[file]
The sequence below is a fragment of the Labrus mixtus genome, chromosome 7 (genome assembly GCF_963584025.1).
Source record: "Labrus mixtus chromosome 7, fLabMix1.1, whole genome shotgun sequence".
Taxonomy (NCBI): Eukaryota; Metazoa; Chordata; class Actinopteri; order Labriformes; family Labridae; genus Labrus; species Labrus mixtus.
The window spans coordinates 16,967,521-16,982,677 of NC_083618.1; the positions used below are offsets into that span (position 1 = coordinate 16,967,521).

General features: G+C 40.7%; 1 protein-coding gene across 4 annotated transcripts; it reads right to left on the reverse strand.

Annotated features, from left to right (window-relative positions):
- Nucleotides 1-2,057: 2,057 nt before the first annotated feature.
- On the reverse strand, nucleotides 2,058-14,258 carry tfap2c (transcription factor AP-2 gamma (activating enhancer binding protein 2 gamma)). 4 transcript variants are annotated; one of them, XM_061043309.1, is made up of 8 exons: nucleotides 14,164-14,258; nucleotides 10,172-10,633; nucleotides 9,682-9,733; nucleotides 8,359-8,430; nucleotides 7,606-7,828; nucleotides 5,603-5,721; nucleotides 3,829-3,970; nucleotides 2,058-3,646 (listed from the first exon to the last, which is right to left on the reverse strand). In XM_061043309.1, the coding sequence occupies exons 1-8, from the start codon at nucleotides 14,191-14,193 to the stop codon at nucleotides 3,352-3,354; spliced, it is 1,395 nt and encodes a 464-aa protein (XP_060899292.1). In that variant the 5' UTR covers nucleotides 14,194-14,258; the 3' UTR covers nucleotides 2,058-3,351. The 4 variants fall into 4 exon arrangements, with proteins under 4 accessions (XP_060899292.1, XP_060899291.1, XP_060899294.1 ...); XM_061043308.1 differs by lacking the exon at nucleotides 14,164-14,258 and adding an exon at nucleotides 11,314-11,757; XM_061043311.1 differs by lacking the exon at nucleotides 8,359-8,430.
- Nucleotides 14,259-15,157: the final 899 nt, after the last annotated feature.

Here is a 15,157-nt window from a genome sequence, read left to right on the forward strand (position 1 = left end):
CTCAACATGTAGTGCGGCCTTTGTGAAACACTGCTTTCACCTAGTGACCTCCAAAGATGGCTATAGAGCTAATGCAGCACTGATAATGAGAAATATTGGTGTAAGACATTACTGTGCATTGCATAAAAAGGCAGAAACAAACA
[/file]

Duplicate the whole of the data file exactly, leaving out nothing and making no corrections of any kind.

The sequence below is a fragment of the Labrus mixtus genome, chromosome 7 (genome assembly GCF_963584025.1).
Source record: "Labrus mixtus chromosome 7, fLabMix1.1, whole genome shotgun sequence".
Taxonomy (NCBI): Eukaryota; Metazoa; Chordata; class Actinopteri; order Labriformes; family Labridae; genus Labrus; species Labrus mixtus.
The window spans coordinates 16,967,521-16,982,677 of NC_083618.1; the positions used below are offsets into that span (position 1 = coordinate 16,967,521).

General features: G+C 40.7%; 1 protein-coding gene across 4 annotated transcripts; it reads right to left on the reverse strand.

Annotated features, from left to right (window-relative positions):
- Nucleotides 1-2,057: 2,057 nt before the first annotated feature.
- On the reverse strand, nucleotides 2,058-14,258 carry tfap2c (transcription factor AP-2 gamma (activating enhancer binding protein 2 gamma)). 4 transcript variants are annotated; one of them, XM_061043309.1, is made up of 8 exons: nucleotides 14,164-14,258; nucleotides 10,172-10,633; nucleotides 9,682-9,733; nucleotides 8,359-8,430; nucleotides 7,606-7,828; nucleotides 5,603-5,721; nucleotides 3,829-3,970; nucleotides 2,058-3,646 (listed from the first exon to the last, which is right to left on the reverse strand). In XM_061043309.1, the coding sequence occupies exons 1-8, from the start codon at nucleotides 14,191-14,193 to the stop codon at nucleotides 3,352-3,354; spliced, it is 1,395 nt and encodes a 464-aa protein (XP_060899292.1). In that variant the 5' UTR covers nucleotides 14,194-14,258; the 3' UTR covers nucleotides 2,058-3,351. The 4 variants fall into 4 exon arrangements, with proteins under 4 accessions (XP_060899292.1, XP_060899291.1, XP_060899294.1 ...); XM_061043308.1 differs by lacking the exon at nucleotides 14,164-14,258 and adding an exon at nucleotides 11,314-11,757; XM_061043311.1 differs by lacking the exon at nucleotides 8,359-8,430.
- Nucleotides 14,259-15,157: the final 899 nt, after the last annotated feature.

Here is a 15,157-nt window from a genome sequence, read left to right on the forward strand (position 1 = left end):
CTCAACATGTAGTGCGGCCTTTGTGAAACACTGCTTTCACCTAGTGACCTCCAAAGATGGCTATAGAGCTAATGCAGCACTGATAATGAGAAATATTGGTGTAAGACATTACTGTGCATTGCATAAAAAGGCAGAAACAAACA